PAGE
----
"Are you and your client here just to defend the integrity of the Constitution?"
asked Samuel Alito, an associate justice of the America's Supreme Court, on October 15th.
"Or would one be excessively cynical to think that something else is involved here, involving money?"
The court had heard arguments from Donald Verrilli, for the board overseeing Puerto Rico's bankruptcy;
Jeffrey Wall, for the federal government; and Theodore Olson, to whom the judge's remarks were addressed.
His client is Aurelius Capital Management, a hedge fund that invests in distressed debt. At stake are $125bn of creditor claims.
他的委托人是Aurelius Capital Management，一家投资不良债务的对冲基金公司。1250亿美元的债权人债权岌岌可危。
Aurelius was founded in 2006 by Mark Brodsky, formerly of Elliott Management.
Both funds were involved in a fight with Argentina about its bonds in 2014,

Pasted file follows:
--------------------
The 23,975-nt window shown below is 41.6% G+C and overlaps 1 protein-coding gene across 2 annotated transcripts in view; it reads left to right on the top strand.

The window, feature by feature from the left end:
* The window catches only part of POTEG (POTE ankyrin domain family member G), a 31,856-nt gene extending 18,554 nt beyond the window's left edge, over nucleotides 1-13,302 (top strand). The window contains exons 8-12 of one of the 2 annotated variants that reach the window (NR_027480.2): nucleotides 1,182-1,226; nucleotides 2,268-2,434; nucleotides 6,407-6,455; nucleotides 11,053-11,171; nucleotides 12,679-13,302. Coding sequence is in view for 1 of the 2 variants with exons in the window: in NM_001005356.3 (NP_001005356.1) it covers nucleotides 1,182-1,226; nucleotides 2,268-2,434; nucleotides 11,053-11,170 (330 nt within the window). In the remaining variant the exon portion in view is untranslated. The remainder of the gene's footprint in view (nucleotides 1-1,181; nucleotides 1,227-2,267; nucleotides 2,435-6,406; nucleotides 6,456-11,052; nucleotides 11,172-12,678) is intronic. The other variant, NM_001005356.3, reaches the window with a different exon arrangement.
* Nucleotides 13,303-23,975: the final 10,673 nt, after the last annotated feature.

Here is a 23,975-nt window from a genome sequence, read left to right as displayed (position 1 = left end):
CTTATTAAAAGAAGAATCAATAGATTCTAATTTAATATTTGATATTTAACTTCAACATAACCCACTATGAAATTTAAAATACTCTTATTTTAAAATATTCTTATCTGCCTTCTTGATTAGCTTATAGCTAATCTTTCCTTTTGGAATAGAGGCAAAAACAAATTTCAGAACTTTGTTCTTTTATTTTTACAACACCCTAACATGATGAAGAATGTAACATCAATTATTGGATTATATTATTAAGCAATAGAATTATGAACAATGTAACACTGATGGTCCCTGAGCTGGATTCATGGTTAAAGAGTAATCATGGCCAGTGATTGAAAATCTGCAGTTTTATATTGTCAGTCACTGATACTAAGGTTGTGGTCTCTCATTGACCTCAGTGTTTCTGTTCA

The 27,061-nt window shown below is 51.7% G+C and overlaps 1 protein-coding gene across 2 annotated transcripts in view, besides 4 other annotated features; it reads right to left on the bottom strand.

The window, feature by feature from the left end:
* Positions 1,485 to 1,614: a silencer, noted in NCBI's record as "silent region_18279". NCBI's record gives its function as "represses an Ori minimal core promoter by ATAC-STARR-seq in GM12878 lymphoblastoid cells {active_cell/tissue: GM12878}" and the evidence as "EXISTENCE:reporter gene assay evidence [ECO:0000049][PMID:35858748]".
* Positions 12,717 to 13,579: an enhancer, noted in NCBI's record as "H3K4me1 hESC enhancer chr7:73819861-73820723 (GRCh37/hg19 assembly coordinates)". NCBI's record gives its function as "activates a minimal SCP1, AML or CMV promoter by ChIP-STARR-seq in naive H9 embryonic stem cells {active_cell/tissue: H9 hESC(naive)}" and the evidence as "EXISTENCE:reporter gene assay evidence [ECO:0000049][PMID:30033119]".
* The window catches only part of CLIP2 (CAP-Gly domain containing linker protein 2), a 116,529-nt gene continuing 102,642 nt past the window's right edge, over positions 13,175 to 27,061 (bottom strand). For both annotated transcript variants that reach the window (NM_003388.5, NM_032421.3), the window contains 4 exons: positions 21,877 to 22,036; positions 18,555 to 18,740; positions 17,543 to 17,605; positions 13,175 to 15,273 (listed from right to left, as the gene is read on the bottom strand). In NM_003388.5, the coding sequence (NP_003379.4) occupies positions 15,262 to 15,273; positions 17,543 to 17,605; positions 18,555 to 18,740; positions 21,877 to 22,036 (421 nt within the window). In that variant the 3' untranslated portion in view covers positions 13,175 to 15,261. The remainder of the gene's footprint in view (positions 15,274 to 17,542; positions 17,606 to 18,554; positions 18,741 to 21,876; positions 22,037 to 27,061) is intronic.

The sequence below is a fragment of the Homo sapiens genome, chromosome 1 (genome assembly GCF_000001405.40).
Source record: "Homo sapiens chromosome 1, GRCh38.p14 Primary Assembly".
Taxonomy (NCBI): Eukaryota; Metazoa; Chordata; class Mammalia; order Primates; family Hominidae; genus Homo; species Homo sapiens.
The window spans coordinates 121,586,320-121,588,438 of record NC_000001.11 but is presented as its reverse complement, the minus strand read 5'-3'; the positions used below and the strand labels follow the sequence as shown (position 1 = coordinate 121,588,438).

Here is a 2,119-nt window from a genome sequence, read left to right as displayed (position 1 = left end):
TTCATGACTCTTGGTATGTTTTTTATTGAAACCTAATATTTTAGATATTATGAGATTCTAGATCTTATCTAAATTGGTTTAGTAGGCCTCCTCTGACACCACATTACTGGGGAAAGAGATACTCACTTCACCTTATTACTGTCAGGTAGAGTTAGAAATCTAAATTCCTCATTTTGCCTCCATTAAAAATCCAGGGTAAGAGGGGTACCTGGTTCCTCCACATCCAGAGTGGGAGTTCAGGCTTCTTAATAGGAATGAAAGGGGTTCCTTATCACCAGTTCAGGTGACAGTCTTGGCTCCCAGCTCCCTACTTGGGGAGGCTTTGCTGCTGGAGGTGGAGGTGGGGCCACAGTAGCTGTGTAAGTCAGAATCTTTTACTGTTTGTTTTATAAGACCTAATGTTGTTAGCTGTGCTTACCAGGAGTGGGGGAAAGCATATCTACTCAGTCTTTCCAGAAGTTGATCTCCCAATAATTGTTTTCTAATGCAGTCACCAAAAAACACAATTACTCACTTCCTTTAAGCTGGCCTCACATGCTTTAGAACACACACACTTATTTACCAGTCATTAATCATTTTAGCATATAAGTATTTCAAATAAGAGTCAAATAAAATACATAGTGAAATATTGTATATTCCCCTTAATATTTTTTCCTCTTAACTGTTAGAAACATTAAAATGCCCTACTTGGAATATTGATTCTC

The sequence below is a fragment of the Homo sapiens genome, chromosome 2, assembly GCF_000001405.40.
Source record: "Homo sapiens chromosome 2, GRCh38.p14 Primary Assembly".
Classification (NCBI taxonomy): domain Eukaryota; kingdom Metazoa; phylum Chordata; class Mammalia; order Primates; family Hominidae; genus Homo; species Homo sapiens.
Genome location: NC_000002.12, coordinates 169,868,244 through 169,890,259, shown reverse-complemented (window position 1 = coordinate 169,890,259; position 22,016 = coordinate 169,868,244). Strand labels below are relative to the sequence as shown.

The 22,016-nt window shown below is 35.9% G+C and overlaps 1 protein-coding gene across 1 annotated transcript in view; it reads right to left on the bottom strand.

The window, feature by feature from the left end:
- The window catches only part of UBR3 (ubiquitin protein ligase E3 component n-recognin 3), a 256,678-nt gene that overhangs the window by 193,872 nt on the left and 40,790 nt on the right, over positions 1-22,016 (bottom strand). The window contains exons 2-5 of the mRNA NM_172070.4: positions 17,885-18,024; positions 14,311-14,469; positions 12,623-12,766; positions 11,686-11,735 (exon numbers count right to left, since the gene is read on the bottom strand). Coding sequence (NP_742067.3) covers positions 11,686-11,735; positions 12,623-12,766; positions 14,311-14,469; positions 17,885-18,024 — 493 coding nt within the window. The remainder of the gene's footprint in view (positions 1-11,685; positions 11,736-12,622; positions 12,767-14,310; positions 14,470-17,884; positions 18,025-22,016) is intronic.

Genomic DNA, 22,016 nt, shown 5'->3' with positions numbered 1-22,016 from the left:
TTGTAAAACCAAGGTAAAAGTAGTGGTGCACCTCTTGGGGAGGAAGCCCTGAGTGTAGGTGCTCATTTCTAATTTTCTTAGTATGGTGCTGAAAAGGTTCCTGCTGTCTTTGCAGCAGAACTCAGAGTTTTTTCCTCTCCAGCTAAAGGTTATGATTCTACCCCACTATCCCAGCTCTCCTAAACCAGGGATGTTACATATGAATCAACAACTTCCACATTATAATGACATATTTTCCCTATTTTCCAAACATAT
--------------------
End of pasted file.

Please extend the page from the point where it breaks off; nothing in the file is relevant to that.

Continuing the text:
during which Cristina Fernandez de Kirchner, then the president, dubbed them "vultures".
They were among six funds that held out for full repayment. In 2016 they settled favourably and were paid $9.3bn.
Aurelius now aims to get the Supreme Court to declare the Puerto Rico oversight board unconstitutional,
in the hope of improving on its offer to the territory's creditors of 35-45 cents on the dollar.
In 2014 rating agencies downgraded Puerto Rico's debt. It ended up defaulting.
In 2016 Congress passed the Puerto Rico Oversight, Management and Economic Stability Act (PROMESA)
to approve the island's budget and supervise its debts.
The president, then Barack Obama, was to appoint the board members,
with no requirement to seek the Senate's approval—which the constitution says is needed for "officers of the United States".